Fantastically hip and totally tiny, Casco Viejo is the reason to visit Panama City. Now a neighborhood, back in 1673 it was the city.
Founded after the original town was laid to waste by the Welsh pirate Henry Morgan, the survivors of his raid chose this little peninsula because it could be easily fortified (then as now governments react to past crisis) and there was fresh water. Coincidentally it was also beside a river that would eventually become the Panama Canal.
The wealthy and the government (usually one and the same, corruption has plagued this country for a long time) established themselves behind fortified walls. For the next few hundred years sumptuous mansions, grand civic buildings and ornate churches were built creating arguably the most beautiful town on the pacific coast of the Americas.
Casco Viejo has had its ups and downs. It’s fortunes linked with the importance of the Isthmus of Panama to world trade. Sometimes it was more efficient to haul goods across this narrow strip of land, sometimes it was cheaper to sail them around Cape Horn.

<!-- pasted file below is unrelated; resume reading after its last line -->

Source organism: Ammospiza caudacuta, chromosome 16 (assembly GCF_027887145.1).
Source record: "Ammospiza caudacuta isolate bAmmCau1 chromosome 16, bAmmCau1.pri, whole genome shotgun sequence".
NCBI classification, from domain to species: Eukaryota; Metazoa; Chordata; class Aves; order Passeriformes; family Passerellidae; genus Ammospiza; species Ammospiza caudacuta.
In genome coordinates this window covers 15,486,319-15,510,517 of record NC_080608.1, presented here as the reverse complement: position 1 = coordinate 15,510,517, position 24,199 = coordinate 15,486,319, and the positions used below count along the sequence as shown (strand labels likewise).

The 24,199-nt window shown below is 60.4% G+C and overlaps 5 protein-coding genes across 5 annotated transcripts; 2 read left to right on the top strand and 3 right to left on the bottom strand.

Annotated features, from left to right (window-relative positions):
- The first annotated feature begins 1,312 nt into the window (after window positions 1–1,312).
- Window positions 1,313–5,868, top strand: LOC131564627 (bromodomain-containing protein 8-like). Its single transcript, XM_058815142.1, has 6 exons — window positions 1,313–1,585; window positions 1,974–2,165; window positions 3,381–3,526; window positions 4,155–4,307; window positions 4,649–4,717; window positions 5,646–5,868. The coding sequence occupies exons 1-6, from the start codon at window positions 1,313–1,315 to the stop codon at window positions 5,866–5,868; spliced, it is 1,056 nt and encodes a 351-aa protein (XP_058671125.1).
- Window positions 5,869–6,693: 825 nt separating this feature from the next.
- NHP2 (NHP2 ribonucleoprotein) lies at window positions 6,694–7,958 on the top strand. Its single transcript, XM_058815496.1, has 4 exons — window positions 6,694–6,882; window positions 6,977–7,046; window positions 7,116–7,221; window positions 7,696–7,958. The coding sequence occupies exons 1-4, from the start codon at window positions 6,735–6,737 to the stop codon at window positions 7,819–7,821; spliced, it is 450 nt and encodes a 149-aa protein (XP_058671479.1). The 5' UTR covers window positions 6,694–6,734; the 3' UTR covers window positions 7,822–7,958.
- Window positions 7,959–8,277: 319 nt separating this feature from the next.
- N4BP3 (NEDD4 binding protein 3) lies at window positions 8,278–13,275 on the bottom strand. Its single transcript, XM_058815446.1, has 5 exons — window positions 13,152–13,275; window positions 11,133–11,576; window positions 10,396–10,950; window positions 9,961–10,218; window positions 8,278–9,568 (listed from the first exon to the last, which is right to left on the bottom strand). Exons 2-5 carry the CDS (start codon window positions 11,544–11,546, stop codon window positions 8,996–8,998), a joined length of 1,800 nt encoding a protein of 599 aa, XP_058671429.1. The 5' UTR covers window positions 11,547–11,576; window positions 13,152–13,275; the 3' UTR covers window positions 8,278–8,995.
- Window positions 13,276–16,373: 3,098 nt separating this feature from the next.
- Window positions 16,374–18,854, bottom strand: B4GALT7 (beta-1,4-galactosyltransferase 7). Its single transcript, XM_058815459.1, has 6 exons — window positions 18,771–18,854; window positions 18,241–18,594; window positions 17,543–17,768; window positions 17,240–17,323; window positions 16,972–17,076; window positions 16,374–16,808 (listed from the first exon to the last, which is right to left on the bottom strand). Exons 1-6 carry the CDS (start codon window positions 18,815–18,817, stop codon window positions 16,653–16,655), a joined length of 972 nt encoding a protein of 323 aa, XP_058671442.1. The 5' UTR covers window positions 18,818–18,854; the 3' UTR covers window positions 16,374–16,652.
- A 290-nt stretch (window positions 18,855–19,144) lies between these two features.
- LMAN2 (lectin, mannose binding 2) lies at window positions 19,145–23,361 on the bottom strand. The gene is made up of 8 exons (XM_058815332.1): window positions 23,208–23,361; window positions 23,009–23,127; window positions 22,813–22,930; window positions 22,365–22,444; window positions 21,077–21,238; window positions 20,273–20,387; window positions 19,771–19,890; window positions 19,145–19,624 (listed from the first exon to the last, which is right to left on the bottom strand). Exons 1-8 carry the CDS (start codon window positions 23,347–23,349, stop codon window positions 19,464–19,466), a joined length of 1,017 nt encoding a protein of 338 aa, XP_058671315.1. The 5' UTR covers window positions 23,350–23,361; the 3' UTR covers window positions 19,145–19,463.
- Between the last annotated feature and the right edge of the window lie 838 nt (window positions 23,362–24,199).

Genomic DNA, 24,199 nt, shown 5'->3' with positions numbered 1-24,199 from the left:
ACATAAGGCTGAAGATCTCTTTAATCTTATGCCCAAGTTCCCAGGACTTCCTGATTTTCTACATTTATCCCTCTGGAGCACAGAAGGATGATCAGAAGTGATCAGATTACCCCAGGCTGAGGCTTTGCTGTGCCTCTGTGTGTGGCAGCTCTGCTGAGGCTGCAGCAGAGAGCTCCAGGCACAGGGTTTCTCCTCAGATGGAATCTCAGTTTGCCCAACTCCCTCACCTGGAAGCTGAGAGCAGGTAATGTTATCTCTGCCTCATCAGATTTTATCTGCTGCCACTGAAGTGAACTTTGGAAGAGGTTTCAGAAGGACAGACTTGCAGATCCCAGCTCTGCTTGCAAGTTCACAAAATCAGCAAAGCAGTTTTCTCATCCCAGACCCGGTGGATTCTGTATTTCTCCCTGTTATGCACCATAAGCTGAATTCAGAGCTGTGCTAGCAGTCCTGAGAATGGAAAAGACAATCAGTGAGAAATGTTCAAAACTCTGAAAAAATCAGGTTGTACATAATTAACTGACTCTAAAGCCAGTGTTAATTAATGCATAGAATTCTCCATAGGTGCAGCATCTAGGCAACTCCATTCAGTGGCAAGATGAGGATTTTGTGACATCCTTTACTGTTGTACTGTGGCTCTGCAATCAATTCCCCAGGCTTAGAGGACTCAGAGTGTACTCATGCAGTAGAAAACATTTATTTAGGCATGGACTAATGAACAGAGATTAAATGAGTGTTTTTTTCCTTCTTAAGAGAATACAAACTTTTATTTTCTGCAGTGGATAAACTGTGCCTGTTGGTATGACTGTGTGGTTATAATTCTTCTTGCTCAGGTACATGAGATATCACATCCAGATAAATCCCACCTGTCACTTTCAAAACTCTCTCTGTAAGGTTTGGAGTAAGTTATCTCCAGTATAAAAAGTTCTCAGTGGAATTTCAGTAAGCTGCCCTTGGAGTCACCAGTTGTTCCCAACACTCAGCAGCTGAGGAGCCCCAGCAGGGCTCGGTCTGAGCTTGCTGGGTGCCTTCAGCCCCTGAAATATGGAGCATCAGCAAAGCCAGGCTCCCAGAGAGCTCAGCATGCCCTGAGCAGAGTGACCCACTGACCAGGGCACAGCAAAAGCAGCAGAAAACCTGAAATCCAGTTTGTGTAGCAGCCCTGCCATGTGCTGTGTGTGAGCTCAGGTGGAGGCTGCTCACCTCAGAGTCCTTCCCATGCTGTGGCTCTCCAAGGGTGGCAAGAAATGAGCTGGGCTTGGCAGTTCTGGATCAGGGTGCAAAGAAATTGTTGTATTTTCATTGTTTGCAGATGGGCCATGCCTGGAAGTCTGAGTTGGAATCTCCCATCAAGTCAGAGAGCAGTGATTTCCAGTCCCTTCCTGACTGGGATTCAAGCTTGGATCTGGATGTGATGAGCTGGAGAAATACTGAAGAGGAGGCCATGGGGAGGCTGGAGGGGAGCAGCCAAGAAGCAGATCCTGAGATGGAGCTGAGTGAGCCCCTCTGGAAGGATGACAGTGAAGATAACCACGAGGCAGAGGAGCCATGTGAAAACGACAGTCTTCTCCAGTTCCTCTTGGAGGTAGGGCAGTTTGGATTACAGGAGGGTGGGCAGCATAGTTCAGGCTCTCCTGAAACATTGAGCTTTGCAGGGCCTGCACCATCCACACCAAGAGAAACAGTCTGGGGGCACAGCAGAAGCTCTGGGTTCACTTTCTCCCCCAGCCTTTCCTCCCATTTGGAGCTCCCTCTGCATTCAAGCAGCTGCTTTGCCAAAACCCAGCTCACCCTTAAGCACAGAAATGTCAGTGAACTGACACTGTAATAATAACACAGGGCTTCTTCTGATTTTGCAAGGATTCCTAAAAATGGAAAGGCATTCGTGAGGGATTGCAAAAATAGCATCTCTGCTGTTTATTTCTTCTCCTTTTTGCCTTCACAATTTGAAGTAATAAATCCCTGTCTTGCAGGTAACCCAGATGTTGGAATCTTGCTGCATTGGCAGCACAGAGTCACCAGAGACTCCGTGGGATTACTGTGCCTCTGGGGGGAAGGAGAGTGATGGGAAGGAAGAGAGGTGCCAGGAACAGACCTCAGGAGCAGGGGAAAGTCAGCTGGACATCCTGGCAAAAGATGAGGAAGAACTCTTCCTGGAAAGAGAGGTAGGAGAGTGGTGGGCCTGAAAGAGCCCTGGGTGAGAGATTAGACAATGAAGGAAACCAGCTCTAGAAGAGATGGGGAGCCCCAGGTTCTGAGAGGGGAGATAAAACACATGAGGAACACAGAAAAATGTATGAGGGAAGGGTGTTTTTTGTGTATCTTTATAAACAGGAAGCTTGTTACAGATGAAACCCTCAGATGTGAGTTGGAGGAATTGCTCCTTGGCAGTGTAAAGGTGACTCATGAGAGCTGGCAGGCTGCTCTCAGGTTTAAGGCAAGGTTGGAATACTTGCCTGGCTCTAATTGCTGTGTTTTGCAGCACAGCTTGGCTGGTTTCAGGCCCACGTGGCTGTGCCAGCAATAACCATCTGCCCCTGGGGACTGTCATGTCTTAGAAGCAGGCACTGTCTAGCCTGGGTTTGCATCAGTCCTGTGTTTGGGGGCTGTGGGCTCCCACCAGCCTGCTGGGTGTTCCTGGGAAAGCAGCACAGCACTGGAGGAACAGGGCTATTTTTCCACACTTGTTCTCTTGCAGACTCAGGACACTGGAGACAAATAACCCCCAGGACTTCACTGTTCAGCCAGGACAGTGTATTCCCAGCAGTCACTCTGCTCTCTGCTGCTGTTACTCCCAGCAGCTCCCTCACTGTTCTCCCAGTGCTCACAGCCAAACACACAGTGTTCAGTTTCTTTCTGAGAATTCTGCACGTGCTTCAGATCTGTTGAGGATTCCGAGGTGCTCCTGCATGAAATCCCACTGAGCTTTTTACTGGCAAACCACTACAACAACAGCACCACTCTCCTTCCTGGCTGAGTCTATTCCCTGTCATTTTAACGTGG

By the 1950’s no one wanted to live in this old part of the City and it slowly declined into a dangerous and decrepit slum. A shiny new neighborhood became fashionable. This ‘new city’ is where you now find skyscrapers, high rises, shopping malls and the business district.
Luckily, Casco Viejo is undergoing a wonderful rebirth creating an exciting juxtaposition of gentrification and dereliction. Marvelous old buildings are being beautifully gentrified yet still sit beside squatter filled shells of past glories. Tourist police keep the area safe for the beautiful people who come to dine at incredible restaurants, drink on rooftop bars and party all night in great clubs. We were warned not to wander too far. The strip between the 5 or 6 square blocks that make up this oh so fashionable area and the rest of the city is still very dodgy.
My advice, get here soon while the wonderful contrasts still exist or better yet, buy an old building and start renovating.
Reblogged this on Tourism Observer.
Amazing! Thank you
This reader is confused. This loyal reader had understood the author of this blog to be an advocate the experiencing of experiences rather than of the buying of things….
Cooool pictures however.
Too true! Buy experiences not things is my motto, yet even I get tempted occasionally! Fortunately I don’t have the funds to buy nor the expertise to renovate.
Sounds amazing – I love reading about all your adventures!